Danielle Lee: Good evening Jacksonville, happy Saturday. Welcome to the conversation. I’m Danielle Lee, here with Dr. Ali Kasraeian. Dr. Ali, how are you today?
Dr. Ali Kasraeian: I am good. How are you today?
Danielle Lee: I am doing just fine. What’s going on?
Dr. Ali Kasraeian: So, welcome to the conversation, everyone. Today, I am very, very excited to do a show that I have been hoping to do for a long, long time. My mom has discussed topics similar to this in the past for when I’ve been away. But this is the first time I’ve been actually to do a show talking about breast cancer screening and breast imaging all in one show to this degree. And to join me on this show today is Dr. Rachel Brem, who’s a professor and vice chair of Radiology of Georgia Washington University in Washington. And she’s also the director of their breast imaging and interventional center. And she’s a world renowned expert in breast imaging. She trained at John Hopkins University and did a Fellowship in breast imaging and stayed there for a while until she moved to George Washington University. I’m beyond excited, we spoke just briefly before the show. And that conversation got me excited about how wide the breadth of our conversation is going to be this hour. So Dr. Brem, thank you for joining us.
Dr. Brem: Oh, it’s my pleasure. I’m delighted to join.
Dr. Ali Kasraeian: So, one of the thing that we were discussing right before starting was the controversies that always seem to surround cancer screening in general, but specifically breast cancer screening. What are your thoughts in terms of where we’re at in 2016, where with that controversy of when to start screening, how to screen, and how that constantly seems to change. And why you think that controversy seems to always … The pendulum seems, at least in my impression, seems to always fall in favor of less screening?
Dr. Brem: So, I’m, you know, delighted that we’re starting on this topic, this critical topic. And I think just [inaudible 00:01:59] background, it’s important for everyone to realize that there has been a 30% decline in deaths from breast cancer over the past two decades. So, we’ve seen a marked change and a marked improvement in survival of women with breast cancer. Early breast cancer diagnosis is a curable disease; it’s largely curable. Women with stage one breast cancer have a 95% survival. So, that’s a cure. And a lot of that improvement and advance has been due to screening. So, why all the controversy, why all the issues that’s going on?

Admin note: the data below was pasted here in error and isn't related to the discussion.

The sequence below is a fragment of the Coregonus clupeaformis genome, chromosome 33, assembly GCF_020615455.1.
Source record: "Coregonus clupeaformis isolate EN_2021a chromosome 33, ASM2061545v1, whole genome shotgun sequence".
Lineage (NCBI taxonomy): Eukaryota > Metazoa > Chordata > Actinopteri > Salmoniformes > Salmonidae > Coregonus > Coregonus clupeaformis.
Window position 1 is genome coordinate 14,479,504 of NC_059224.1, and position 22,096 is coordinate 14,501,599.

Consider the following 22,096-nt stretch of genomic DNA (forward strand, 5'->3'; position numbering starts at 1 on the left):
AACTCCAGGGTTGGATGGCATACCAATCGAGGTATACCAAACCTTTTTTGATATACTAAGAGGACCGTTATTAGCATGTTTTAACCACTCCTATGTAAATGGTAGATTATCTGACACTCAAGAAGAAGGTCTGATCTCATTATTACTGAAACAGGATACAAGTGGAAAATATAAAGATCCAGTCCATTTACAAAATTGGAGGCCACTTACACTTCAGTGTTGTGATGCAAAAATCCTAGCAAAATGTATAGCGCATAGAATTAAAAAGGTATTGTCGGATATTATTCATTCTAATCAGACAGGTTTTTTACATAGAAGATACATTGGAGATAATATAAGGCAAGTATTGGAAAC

Well, first of all, no matter who you read, whether it’s The American Cancer Society, the USPSTF, the United States Preventive Services Task Force, no matter who you read, that if you do not start screening at 40 and screen every year, more American women will die of breast cancer. Nobody disputes that. So, if we’ve had all this movement forward and that’s clear, then why all the controversy? Well, let’s start out with the United States Preventive Services Task Force.
First of all, they used old data and they didn’t report any new studies or any new information. They just took old data, put it together and came to the conclusion that if you’re over the age of 50, that you need to screen 140 women to save one life. As opposed to, 180 women to save one life. So, who decides what that life is worth? I mean I think it certainly … If it’s someone I love or someone you love, it’s important to screen and save that life.
In addition, there was no experts on that panel because they felt that it was a conflict of interest. And finally, they said, if you read their writings, that if you listen to their recommendation of screening mammography at the age of 50 and every other year after that, then they’ll save 81% of the women that are now saved from dying from breast cancer.
But that means that’s almost 20% of the women who die from breast cancer could have been saved and that’s not acceptable. It’s also important to remember that almost 20% of the women, so almost one in five women with breast cancer, is under the age of 50. And so, these younger women not only get breast cancer but they get a more aggressive, faster growing breast cancer.
So, it is very important to have screening starting at the age of 40 every year if we want to maintain the forward advancements that we’ve had in saving women from breast cancer. And if there’s one thing that I can share with your listeners today, it’s get your mammogram, start at 40 unless you have the family history when you might need to start earlier and that is the best way to save lives.